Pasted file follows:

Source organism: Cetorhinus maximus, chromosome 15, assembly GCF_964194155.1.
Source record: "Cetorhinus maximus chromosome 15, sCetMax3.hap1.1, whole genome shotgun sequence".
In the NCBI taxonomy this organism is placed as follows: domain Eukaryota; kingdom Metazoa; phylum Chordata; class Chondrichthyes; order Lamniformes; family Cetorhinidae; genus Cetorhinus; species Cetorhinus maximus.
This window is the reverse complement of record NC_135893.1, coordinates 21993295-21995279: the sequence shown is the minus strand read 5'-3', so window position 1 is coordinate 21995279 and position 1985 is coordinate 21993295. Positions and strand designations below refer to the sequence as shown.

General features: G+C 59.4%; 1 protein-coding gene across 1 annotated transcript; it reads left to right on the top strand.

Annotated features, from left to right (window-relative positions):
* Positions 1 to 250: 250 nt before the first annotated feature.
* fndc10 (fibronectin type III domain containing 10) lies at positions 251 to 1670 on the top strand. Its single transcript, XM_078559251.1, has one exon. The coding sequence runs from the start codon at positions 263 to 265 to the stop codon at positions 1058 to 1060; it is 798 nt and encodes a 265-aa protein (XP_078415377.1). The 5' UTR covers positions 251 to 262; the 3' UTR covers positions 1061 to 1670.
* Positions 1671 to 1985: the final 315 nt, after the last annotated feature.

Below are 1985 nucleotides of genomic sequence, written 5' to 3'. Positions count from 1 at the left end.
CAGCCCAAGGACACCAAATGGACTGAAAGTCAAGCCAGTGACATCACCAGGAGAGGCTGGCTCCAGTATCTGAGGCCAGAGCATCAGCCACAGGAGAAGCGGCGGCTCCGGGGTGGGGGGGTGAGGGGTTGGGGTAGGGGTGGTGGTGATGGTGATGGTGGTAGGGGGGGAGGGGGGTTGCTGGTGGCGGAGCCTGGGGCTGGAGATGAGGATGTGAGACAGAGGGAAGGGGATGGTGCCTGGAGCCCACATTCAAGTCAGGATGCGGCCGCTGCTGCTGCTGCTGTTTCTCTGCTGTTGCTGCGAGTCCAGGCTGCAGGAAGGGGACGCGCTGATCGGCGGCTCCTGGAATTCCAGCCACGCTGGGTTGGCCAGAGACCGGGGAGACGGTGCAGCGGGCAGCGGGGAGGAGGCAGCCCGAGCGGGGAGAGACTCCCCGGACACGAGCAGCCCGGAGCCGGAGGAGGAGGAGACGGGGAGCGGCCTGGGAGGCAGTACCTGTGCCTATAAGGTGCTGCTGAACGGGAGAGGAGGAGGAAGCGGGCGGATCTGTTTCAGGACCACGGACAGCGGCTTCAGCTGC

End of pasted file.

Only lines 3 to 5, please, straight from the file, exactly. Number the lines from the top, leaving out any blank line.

In the NCBI taxonomy this organism is placed as follows: domain Eukaryota; kingdom Metazoa; phylum Chordata; class Chondrichthyes; order Lamniformes; family Cetorhinidae; genus Cetorhinus; species Cetorhinus maximus.
This window is the reverse complement of record NC_135893.1, coordinates 21993295-21995279: the sequence shown is the minus strand read 5'-3', so window position 1 is coordinate 21995279 and position 1985 is coordinate 21993295. Positions and strand designations below refer to the sequence as shown.

General features: G+C 59.4%; 1 protein-coding gene across 1 annotated transcript; it reads left to right on the top strand.